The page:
A total laryngectomy is a surgical process to exclude the voice box to treat the advanced stage of laryngeal and hypopharyngeal cancers. It is indeed a life-saving procedure that leaves little to no vocal ability. The ability to speak and communicate is fundamental to your existence and losing it can adversely impact the quality of life.

However, more than 100,000 people worldwide have had this surgery done and got back to leading normal lives. Over the past fifty years, thanks to scientific breakthroughs, there has been immense work on voice restoration. At present, there are three successful techniques, among which, electrolarynx is the most popular one.

What is an Electrolarynx?

An electrolarynx is also referred to as a ‘throat back’. It is a handheld external medical equipment which when placed on the neck produces vibrations. The vibration so generated is then shaped by the lips and tongue to form coherent speech. Muscles of the lips and tongue remain intact after a total laryngectomy which helps in shaping the vibration.

The sound produced can appear robotic compared to normal human speech.

How to use an Electrolarynx?

The machine is the size of an electric razor and must be placed against the neck or face skin. When turned on, the machine makes a sound. An individual would be able to make words out of these sounds using the mouth or tongue.

Some electrolarynx machines have extra features to change pitch and tone. This creates variations in the sounds produced.

Advantages of an Electrolarynx:

• Using an electrolarynx device does not require surgery.

• It is quicker and easier to learn compared to other methods.

• The other forms of methods can be anatomically challenging, especially for respiratory issues.

A speech therapist is recommended to make the usage easier to understand. They properly train an individual to talk using this device. One can even sing with proper training.

Disadvantages of and Electrolarynx:

• One has to remember charging the device.

• It is high-priced.

• The mechanical voice output can appear unattractive.

• To be able to speak, one must continuously hold the device.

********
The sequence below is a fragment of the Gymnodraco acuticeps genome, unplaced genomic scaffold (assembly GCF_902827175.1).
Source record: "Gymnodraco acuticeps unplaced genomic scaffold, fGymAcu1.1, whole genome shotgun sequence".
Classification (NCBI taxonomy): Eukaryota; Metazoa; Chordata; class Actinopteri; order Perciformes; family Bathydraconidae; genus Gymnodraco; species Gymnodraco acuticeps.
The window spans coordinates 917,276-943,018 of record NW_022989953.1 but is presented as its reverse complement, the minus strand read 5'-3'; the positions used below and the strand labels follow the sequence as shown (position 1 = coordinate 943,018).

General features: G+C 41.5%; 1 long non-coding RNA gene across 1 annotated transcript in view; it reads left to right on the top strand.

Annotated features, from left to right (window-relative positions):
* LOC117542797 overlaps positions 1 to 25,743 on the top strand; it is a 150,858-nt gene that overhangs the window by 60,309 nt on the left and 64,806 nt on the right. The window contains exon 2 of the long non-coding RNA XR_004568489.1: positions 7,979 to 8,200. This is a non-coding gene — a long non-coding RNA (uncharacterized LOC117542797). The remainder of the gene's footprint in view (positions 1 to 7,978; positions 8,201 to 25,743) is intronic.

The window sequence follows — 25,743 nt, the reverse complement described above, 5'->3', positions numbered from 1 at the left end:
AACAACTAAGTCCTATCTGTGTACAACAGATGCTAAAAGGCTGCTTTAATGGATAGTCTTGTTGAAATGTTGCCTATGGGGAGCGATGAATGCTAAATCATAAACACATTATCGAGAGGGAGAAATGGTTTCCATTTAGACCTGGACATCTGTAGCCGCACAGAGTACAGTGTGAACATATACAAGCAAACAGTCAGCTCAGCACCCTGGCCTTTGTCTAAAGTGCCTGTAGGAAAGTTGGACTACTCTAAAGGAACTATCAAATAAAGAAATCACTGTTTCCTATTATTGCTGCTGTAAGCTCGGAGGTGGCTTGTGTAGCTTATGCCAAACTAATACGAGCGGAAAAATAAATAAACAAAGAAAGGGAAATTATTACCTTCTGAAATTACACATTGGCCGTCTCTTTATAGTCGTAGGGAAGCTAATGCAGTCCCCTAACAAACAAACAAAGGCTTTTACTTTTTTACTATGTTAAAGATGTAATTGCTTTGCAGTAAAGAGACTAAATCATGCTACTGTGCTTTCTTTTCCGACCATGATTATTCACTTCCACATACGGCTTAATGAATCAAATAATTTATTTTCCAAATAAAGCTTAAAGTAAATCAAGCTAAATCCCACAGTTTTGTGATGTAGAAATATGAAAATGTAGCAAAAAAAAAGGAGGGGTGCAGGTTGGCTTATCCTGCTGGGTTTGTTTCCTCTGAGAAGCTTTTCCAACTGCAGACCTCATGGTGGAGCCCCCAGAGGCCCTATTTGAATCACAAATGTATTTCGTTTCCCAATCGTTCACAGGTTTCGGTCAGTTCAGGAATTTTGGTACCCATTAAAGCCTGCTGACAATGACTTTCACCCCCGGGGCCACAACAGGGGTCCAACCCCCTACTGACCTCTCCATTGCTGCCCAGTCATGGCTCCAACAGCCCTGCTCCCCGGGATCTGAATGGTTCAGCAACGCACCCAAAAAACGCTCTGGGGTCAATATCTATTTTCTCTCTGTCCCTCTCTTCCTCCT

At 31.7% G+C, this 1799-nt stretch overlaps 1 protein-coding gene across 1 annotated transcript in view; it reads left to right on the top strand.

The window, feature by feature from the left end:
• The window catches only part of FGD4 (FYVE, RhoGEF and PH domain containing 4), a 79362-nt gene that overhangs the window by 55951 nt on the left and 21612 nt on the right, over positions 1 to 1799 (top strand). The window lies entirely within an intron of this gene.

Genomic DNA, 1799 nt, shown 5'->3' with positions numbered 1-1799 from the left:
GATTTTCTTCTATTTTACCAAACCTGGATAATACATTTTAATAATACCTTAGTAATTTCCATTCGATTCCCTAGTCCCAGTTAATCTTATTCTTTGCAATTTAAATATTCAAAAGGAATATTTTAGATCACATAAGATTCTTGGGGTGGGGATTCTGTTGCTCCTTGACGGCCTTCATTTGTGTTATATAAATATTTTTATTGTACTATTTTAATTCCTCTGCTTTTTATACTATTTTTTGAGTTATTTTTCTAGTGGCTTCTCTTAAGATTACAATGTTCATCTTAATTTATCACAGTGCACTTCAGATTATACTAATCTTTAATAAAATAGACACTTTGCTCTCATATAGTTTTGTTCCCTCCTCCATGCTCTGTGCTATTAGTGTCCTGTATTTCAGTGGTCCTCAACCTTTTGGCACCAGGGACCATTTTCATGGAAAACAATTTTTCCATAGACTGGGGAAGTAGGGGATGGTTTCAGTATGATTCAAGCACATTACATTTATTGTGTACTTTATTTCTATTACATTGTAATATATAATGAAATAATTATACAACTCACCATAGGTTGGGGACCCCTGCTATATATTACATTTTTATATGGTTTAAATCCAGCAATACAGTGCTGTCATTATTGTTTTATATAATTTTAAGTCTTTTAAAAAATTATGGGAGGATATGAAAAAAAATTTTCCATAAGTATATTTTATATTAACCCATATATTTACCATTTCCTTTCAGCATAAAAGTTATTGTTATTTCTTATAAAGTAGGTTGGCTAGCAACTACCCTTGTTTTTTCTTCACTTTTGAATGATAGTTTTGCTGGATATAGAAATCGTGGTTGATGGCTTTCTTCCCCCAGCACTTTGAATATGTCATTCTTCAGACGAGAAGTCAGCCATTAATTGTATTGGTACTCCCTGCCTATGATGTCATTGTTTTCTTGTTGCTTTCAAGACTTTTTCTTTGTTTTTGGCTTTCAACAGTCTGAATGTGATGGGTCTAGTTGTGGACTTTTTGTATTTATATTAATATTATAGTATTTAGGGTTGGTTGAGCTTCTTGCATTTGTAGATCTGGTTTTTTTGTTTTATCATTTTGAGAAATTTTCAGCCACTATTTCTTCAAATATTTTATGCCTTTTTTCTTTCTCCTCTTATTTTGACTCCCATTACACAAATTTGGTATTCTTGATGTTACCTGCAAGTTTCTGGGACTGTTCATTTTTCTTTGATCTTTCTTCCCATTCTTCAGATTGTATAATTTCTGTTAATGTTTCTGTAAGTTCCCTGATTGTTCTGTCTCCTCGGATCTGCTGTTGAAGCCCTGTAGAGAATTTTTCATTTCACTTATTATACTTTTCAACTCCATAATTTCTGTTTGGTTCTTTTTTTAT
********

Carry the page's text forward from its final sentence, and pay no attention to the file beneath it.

Electrolarynx VS other forms of vocal restoration

As already mentioned, there are presently three kinds of voice restoration methods available:

• Electrolarynx device

• Esophageal voice

• TEP (Tracheoesophageal puncture)

Esophageal voice involves the intelligible use of swallowed air. It is similar to talking with the help of a belch (burp). However, due to limited air storage of the esophagus, the voice quality differs. Moreover, it is critical to generate an esophageal voice in the first place compared to using the electrolarynx device.

TEP uses voice prosthesis to direct air through a puncture in the tracheal wall. This can be done during the laryngectomy or later. The prosthetic require replacement from time to time which adds additional cost. Several laryngectomees avoid TEP mainly for the surgical procedure.

The future of Electrolarynx voice aid:

Two of the major drawbacks are the magnet fitted over the pole piece and the weight because of it. If accidentally dropped, the magnet can get dislodged damaging the device. Also, the magnet adds weight to it making it difficult for the user to handle for a longer duration.

To overcome these problems, an innovative design was introduced by making the device in the form of a neckband instead of the handheld one. Though experiments are on for better voice results and The National Institute of Deafness and Other Communications Grant support the work.

At present, electrolarynx holders are available to place the device and keep it hands-free. Some laryngectomees find these holders useful while some others do not. However, more techniques are being explored to better the quality of speech for laryngectomy patients.